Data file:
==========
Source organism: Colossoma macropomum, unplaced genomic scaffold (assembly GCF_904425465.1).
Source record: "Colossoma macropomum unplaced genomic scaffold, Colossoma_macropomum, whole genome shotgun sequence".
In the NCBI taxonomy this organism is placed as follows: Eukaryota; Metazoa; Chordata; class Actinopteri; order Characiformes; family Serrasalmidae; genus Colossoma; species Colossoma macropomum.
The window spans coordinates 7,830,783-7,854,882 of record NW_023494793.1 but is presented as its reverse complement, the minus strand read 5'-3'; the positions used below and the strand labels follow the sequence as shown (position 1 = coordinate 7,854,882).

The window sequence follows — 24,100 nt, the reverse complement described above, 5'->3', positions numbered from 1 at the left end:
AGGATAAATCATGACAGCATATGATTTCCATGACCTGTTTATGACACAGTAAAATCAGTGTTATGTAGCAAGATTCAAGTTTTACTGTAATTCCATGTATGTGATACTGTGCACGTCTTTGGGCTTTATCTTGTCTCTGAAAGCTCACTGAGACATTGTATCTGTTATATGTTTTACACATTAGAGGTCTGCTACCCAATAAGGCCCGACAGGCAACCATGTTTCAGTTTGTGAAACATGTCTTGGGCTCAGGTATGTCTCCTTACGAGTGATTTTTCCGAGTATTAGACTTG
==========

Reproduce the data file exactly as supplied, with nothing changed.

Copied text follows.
Source organism: Colossoma macropomum, unplaced genomic scaffold (assembly GCF_904425465.1).
Source record: "Colossoma macropomum unplaced genomic scaffold, Colossoma_macropomum, whole genome shotgun sequence".
In the NCBI taxonomy this organism is placed as follows: Eukaryota; Metazoa; Chordata; class Actinopteri; order Characiformes; family Serrasalmidae; genus Colossoma; species Colossoma macropomum.
The window spans coordinates 7,830,783-7,854,882 of record NW_023494793.1 but is presented as its reverse complement, the minus strand read 5'-3'; the positions used below and the strand labels follow the sequence as shown (position 1 = coordinate 7,854,882).

The window sequence follows — 24,100 nt, the reverse complement described above, 5'->3', positions numbered from 1 at the left end:
AGGATAAATCATGACAGCATATGATTTCCATGACCTGTTTATGACACAGTAAAATCAGTGTTATGTAGCAAGATTCAAGTTTTACTGTAATTCCATGTATGTGATACTGTGCACGTCTTTGGGCTTTATCTTGTCTCTGAAAGCTCACTGAGACATTGTATCTGTTATATGTTTTACACATTAGAGGTCTGCTACCCAATAAGGCCCGACAGGCAACCATGTTTCAGTTTGTGAAACATGTCTTGGGCTCAGGTATGTCTCCTTACGAGTGATTTTTCCGAGTATTAGACTTG